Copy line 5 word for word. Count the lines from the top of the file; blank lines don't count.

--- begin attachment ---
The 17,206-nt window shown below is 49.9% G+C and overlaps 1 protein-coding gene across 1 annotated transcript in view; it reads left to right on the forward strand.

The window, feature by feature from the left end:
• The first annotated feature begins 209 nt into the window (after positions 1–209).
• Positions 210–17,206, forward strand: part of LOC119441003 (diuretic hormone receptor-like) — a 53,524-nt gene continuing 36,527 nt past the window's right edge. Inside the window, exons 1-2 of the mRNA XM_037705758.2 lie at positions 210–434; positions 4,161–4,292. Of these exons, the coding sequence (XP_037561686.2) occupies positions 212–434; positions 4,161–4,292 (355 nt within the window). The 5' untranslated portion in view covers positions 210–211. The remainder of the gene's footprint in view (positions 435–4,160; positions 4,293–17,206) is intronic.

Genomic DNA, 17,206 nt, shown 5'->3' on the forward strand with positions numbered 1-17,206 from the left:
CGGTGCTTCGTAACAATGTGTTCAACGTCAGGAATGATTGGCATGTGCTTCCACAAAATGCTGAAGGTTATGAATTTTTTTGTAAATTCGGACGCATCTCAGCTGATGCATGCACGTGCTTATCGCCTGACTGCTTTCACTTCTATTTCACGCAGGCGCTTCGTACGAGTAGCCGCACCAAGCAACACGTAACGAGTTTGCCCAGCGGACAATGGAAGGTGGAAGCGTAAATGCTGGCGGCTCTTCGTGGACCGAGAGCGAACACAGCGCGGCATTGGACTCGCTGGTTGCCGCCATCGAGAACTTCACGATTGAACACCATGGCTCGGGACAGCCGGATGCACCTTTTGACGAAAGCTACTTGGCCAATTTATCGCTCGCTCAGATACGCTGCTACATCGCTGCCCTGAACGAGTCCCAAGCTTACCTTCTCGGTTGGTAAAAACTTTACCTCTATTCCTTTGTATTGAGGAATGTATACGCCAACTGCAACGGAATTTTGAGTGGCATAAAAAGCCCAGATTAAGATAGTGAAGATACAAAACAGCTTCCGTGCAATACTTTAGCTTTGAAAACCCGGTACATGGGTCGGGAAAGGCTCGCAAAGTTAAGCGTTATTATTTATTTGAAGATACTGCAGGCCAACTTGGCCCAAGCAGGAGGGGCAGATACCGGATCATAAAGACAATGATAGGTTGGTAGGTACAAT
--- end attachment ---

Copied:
Genomic DNA, 17,206 nt, shown 5'->3' on the forward strand with positions numbered 1-17,206 from the left: